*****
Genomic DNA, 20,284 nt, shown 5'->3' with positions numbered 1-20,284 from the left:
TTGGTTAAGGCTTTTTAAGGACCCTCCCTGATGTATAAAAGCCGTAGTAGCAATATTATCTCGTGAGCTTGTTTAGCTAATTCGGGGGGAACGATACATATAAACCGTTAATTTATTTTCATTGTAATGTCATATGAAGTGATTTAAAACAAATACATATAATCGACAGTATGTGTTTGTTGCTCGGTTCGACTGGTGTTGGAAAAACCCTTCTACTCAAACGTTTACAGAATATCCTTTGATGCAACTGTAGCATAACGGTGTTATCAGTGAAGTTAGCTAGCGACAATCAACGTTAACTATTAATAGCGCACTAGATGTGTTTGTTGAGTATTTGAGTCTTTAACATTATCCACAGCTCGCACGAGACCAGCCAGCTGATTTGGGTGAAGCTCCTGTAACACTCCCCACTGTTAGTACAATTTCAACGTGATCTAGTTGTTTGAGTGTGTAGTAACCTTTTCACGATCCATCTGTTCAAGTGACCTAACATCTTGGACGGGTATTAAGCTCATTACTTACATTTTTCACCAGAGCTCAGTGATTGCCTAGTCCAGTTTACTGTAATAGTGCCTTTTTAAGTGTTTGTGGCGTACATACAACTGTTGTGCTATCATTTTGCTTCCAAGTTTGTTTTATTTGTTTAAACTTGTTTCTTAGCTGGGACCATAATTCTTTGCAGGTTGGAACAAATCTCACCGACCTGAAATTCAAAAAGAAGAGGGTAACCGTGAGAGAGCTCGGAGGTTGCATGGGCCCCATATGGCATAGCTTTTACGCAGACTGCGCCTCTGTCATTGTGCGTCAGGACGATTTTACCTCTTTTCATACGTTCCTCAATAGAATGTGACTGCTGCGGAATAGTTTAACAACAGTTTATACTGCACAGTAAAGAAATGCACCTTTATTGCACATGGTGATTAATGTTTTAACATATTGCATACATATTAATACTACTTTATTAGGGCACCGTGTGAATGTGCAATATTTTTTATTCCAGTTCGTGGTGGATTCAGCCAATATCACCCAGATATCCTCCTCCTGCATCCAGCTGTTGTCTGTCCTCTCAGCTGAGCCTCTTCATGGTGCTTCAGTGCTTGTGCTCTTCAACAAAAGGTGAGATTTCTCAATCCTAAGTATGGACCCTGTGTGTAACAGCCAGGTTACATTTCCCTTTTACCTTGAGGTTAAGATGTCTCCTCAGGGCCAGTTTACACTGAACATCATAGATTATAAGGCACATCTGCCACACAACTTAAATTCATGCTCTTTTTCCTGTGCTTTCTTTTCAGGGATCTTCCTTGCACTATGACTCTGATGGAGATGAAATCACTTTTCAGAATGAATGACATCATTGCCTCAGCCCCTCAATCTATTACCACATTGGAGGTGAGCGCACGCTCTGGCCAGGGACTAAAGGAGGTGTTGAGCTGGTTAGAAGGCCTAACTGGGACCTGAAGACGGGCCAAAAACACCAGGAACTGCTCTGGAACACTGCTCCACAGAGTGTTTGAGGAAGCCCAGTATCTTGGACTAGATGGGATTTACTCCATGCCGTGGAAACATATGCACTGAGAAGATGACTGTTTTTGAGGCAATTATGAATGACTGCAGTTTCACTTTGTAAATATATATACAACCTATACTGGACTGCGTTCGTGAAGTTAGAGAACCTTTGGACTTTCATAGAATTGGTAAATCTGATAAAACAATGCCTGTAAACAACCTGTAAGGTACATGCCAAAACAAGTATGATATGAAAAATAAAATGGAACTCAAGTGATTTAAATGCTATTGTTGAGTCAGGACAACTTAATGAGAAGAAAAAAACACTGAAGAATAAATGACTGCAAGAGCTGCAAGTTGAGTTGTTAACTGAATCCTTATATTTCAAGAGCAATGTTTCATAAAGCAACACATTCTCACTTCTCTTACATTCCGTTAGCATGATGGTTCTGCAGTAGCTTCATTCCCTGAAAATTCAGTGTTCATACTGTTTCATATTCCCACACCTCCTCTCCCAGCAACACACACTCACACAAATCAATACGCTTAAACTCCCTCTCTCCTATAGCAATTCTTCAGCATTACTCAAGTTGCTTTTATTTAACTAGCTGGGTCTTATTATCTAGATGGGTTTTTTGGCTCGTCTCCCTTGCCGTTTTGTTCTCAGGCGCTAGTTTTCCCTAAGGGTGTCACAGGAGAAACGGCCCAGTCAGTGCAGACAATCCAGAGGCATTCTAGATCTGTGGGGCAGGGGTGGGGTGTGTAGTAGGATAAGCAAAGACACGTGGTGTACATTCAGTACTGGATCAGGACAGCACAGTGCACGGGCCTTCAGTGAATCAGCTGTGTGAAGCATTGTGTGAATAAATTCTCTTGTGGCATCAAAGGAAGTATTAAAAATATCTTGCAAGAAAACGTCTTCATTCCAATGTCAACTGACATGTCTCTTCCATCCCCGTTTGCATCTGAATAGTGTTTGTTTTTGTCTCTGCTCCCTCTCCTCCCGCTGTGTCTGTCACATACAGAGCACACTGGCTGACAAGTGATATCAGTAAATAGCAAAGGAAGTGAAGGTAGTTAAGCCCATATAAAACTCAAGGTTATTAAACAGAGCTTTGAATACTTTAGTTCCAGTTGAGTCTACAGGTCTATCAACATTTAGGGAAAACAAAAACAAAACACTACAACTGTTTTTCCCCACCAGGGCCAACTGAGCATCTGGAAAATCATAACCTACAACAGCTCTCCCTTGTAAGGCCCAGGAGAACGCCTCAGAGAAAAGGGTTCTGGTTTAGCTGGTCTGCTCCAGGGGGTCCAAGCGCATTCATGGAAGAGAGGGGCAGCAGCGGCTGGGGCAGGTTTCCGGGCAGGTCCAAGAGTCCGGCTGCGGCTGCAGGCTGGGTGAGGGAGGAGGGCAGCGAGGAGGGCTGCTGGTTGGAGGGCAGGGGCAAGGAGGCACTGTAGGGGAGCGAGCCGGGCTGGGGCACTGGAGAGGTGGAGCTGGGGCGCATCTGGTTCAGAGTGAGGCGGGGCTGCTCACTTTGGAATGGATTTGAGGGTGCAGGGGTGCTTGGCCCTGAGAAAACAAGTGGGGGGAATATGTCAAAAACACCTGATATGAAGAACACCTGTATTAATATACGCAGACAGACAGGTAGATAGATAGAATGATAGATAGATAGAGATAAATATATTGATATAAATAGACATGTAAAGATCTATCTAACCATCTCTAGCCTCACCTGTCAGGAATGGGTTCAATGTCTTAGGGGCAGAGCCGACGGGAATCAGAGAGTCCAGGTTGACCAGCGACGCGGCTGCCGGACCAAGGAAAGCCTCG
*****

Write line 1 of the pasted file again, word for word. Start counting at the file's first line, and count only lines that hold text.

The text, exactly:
Genomic DNA, 20,284 nt, shown 5'->3' with positions numbered 1-20,284 from the left: